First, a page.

Korean executives evade new laws on disclosure of earningsJanuary 2014
New regulations require listed companies in South Korea to report exactly how much individual executives earning over KRW 500 million received the previous year. The rule applies to “registered executives,” i.e. those who have legal responsibilities, as designated by the commercial code. About 2,050 companies are affected.
Income disclosures must go beyond annual paychecks and include retirement benefits as well as other forms of remuneration such as stock options that have not been exercised.
The new regulations target Korea’s chaebol, the family-controlled conglomerates that dominate industry. The measures are part of efforts to improve transparency about corporate remuneration amid criticism that many chaebol pay executives high salaries despite poor performance.
In one widely publicized example, the chairman of the Tongyang Group, and his wife, the Vice Chairwoman awarded themselves remuneration of KRW 4.5 billion shortly before five of their companies filed for bankruptcy with losses for around 50,000 investors.
There is an important exception to the law. Unregistered executives - those without specific legal responsibilities - who make more than KRW 500 million, are exempt from the new disclosure requirements.
To prepare for the changes, since the beginning of this year, chaebol chairmen and senior executives have, one after the other, been stepping down from positions as registered directors.
For example, at Samsung Korea’s largest conglomerate, Chairman Lee Kun-hee and other leading figures are all now unregistered executives. Despite their importance to the company, they will not have to disclose details of what they earn or how they are paid.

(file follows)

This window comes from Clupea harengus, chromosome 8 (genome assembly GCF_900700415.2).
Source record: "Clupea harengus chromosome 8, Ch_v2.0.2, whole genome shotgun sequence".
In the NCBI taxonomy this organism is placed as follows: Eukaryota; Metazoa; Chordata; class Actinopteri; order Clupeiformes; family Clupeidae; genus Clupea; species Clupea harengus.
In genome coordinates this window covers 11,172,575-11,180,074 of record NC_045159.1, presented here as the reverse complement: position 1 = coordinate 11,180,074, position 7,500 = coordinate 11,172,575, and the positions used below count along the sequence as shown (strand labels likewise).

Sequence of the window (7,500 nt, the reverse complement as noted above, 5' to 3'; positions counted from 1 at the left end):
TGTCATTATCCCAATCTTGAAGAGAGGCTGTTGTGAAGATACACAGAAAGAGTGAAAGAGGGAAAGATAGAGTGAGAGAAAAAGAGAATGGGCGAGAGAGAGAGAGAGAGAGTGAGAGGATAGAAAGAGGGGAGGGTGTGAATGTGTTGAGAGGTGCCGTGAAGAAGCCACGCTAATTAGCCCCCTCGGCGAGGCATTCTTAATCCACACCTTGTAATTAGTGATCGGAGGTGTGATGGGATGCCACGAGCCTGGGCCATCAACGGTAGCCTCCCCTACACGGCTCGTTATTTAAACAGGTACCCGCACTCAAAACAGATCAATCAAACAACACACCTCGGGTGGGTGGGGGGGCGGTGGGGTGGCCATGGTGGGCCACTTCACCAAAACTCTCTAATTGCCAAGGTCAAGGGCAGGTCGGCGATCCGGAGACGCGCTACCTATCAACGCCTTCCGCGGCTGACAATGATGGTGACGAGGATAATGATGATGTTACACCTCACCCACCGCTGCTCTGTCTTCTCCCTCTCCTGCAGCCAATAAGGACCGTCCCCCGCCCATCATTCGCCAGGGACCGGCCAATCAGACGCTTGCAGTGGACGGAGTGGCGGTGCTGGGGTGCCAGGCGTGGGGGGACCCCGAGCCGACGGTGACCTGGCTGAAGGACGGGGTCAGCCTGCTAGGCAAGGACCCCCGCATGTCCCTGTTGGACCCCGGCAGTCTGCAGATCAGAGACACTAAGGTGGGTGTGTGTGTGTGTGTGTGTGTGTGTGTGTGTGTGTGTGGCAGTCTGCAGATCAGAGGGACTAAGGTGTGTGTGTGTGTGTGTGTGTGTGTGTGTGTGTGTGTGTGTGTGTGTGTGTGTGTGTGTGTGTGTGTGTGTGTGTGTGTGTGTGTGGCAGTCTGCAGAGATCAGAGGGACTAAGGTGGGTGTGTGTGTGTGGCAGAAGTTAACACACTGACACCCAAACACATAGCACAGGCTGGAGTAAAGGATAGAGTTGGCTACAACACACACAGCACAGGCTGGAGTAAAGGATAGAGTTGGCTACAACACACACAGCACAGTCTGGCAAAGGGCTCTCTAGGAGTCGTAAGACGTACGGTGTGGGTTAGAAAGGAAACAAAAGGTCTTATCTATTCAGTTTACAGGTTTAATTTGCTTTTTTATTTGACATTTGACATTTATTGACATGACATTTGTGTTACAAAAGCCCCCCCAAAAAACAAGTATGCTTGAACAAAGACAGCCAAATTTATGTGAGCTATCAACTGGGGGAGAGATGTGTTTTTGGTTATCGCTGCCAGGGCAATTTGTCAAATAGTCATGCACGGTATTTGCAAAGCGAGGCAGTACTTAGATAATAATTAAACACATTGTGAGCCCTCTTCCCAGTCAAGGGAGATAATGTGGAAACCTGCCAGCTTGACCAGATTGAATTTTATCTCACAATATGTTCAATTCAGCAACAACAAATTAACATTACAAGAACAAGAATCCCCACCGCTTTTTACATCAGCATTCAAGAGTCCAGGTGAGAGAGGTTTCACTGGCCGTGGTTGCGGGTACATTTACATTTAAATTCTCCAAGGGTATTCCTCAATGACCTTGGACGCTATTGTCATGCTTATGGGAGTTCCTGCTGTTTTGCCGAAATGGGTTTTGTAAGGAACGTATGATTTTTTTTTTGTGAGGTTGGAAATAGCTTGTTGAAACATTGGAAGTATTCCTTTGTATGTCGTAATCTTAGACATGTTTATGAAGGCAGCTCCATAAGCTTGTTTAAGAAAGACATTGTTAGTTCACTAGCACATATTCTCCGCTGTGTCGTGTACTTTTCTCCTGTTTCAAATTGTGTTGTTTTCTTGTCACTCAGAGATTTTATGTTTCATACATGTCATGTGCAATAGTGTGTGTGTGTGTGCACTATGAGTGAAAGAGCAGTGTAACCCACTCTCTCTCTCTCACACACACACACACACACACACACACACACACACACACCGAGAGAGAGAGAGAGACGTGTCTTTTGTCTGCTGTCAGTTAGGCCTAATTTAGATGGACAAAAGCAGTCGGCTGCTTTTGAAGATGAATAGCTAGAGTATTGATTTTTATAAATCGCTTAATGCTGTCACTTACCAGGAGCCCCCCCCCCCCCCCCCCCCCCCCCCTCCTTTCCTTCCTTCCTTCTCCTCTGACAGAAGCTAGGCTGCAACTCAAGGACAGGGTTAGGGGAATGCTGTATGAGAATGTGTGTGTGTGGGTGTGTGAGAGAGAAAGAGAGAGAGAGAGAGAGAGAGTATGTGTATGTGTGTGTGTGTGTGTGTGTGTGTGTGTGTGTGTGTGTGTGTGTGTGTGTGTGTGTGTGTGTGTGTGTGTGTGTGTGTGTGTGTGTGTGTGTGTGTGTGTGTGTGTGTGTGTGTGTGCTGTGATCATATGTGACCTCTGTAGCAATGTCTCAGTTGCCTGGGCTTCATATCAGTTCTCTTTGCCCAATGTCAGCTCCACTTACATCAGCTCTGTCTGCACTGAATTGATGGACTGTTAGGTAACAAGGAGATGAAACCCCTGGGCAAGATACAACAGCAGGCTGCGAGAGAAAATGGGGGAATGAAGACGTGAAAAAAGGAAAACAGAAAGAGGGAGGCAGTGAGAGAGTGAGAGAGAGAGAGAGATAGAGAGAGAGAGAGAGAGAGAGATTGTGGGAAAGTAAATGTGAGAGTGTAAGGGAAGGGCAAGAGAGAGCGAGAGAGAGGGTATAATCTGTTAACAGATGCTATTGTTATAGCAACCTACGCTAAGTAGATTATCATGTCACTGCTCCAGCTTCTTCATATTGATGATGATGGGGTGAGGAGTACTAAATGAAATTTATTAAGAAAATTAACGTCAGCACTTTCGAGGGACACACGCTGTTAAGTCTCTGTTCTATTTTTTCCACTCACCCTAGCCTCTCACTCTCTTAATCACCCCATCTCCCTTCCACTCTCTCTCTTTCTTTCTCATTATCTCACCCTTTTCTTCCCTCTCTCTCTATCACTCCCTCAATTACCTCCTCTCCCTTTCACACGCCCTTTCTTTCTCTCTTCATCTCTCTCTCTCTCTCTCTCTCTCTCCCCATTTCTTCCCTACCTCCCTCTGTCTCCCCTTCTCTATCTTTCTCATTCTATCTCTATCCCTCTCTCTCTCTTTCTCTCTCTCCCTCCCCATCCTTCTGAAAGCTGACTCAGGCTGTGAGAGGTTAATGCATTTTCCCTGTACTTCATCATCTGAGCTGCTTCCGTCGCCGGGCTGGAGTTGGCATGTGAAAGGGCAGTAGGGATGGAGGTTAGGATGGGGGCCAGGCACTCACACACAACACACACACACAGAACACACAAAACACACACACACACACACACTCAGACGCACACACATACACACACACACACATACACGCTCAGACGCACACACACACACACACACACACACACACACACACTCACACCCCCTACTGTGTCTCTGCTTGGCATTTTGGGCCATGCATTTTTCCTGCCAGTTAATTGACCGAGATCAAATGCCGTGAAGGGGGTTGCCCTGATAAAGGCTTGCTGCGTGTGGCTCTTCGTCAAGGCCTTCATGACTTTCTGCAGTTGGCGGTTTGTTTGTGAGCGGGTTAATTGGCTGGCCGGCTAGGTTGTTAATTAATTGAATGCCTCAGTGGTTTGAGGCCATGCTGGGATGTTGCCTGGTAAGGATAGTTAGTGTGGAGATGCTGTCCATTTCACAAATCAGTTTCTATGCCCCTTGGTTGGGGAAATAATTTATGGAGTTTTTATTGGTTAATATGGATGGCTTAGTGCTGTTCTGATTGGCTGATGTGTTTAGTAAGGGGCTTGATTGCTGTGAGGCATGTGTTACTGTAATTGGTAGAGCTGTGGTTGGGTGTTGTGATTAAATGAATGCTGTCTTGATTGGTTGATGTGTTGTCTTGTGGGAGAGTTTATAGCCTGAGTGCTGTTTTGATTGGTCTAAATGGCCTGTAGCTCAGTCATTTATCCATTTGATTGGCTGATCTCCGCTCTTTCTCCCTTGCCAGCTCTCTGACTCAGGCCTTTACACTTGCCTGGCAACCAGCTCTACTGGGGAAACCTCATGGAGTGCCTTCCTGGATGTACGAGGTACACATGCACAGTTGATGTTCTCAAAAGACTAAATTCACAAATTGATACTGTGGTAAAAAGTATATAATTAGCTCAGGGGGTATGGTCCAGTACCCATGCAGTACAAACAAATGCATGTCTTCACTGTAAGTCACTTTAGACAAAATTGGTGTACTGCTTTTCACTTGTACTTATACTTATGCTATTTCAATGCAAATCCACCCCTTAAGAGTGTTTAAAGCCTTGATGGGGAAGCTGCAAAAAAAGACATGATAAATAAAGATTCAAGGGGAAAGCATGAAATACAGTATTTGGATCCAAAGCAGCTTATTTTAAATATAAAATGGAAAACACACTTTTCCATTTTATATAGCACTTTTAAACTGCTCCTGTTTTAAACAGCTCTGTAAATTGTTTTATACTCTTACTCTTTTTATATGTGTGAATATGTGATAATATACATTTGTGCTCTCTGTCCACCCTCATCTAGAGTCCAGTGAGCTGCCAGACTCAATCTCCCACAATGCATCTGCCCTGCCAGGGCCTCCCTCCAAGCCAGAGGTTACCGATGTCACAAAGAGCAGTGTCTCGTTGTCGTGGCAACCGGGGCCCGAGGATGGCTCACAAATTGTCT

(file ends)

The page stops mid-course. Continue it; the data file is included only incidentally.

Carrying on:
Not all are following Samsung’s example. Both Hyundai and the LG Group have announced that their chairmen will not be standing down as registered directors. However, such examples appear to be a minority.
“The law was enacted to improve stockholders’ oversight of company management by revealing the individual compensation of registered directors, but it is being defanged,” said an unnamed Ministry of Finance official.
The company code is designed so that registered directors both have authority over the company’s management and take legal responsibility for theirs and the company’s actions. In fact, the chairmen of major chaebol who were not registered directors in the past were accused of avoiding legal responsibility for their management.
“We must not ignore this tendency for a mismatch between the authority and responsibility of chaebol chairmen,” said Kim Sang-jo, director of Solidarity for Economic Reform and professor at Hansung University.
Already a member? click here to login